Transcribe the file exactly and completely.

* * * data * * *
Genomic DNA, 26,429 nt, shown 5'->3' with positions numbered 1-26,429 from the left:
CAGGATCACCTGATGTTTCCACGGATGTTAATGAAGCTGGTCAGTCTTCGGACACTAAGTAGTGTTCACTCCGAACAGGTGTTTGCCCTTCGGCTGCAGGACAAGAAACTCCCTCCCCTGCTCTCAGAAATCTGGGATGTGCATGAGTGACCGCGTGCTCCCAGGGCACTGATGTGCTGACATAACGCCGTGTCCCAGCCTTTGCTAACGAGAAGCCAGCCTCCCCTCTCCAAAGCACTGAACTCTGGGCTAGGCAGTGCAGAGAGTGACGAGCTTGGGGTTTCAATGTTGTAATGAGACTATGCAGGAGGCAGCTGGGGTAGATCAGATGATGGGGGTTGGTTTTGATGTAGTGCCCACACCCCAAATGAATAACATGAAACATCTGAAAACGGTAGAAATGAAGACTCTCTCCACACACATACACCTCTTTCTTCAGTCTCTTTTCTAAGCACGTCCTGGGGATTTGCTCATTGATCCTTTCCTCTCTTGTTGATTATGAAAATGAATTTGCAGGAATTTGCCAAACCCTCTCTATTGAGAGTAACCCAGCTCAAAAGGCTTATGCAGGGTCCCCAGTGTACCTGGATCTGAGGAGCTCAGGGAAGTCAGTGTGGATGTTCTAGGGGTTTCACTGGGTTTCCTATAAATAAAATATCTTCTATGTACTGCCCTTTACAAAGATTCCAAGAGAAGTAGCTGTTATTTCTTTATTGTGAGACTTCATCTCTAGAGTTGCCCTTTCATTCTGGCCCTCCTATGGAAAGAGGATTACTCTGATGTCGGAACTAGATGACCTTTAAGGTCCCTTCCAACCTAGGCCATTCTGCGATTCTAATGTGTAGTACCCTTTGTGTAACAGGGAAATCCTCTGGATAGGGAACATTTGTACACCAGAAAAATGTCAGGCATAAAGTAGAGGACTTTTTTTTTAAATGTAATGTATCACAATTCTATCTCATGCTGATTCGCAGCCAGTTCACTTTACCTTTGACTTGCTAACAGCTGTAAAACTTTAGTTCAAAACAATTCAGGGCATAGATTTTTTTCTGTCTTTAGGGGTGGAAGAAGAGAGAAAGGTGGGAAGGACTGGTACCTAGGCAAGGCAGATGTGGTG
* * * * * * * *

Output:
Genomic DNA, 26,429 nt, shown 5'->3' with positions numbered 1-26,429 from the left:
CAGGATCACCTGATGTTTCCACGGATGTTAATGAAGCTGGTCAGTCTTCGGACACTAAGTAGTGTTCACTCCGAACAGGTGTTTGCCCTTCGGCTGCAGGACAAGAAACTCCCTCCCCTGCTCTCAGAAATCTGGGATGTGCATGAGTGACCGCGTGCTCCCAGGGCACTGATGTGCTGACATAACGCCGTGTCCCAGCCTTTGCTAACGAGAAGCCAGCCTCCCCTCTCCAAAGCACTGAACTCTGGGCTAGGCAGTGCAGAGAGTGACGAGCTTGGGGTTTCAATGTTGTAATGAGACTATGCAGGAGGCAGCTGGGGTAGATCAGATGATGGGGGTTGGTTTTGATGTAGTGCCCACACCCCAAATGAATAACATGAAACATCTGAAAACGGTAGAAATGAAGACTCTCTCCACACACATACACCTCTTTCTTCAGTCTCTTTTCTAAGCACGTCCTGGGGATTTGCTCATTGATCCTTTCCTCTCTTGTTGATTATGAAAATGAATTTGCAGGAATTTGCCAAACCCTCTCTATTGAGAGTAACCCAGCTCAAAAGGCTTATGCAGGGTCCCCAGTGTACCTGGATCTGAGGAGCTCAGGGAAGTCAGTGTGGATGTTCTAGGGGTTTCACTGGGTTTCCTATAAATAAAATATCTTCTATGTACTGCCCTTTACAAAGATTCCAAGAGAAGTAGCTGTTATTTCTTTATTGTGAGACTTCATCTCTAGAGTTGCCCTTTCATTCTGGCCCTCCTATGGAAAGAGGATTACTCTGATGTCGGAACTAGATGACCTTTAAGGTCCCTTCCAACCTAGGCCATTCTGCGATTCTAATGTGTAGTACCCTTTGTGTAACAGGGAAATCCTCTGGATAGGGAACATTTGTACACCAGAAAAATGTCAGGCATAAAGTAGAGGACTTTTTTTTTAAATGTAATGTATCACAATTCTATCTCATGCTGATTCGCAGCCAGTTCACTTTACCTTTGACTTGCTAACAGCTGTAAAACTTTAGTTCAAAACAATTCAGGGCATAGATTTTTTTCTGTCTTTAGGGGTGGAAGAAGAGAGAAAGGTGGGAAGGACTGGTACCTAGGCAAGGCAGATGTGGTG